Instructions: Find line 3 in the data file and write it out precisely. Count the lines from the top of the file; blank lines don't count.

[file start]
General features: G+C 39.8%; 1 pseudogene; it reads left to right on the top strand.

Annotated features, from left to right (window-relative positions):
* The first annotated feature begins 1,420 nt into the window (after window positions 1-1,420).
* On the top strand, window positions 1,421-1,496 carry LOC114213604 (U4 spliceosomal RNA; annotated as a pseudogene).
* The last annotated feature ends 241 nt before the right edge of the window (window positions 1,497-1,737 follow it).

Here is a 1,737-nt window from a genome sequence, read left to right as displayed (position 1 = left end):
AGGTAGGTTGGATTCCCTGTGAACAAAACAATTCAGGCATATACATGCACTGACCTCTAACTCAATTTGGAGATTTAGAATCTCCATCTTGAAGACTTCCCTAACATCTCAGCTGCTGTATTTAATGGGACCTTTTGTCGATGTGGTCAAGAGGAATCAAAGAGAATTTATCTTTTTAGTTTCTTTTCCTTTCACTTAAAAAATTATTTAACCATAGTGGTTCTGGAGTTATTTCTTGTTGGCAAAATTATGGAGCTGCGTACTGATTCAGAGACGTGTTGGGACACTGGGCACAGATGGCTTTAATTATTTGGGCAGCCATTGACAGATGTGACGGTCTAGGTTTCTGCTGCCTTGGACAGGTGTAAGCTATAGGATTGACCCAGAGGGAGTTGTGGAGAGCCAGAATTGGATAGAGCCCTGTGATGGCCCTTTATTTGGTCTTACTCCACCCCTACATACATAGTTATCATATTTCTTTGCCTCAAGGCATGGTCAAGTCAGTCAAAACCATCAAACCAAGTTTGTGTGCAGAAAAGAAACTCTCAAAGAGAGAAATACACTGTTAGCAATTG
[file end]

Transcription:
* The first annotated feature begins 1,420 nt into the window (after window positions 1-1,420).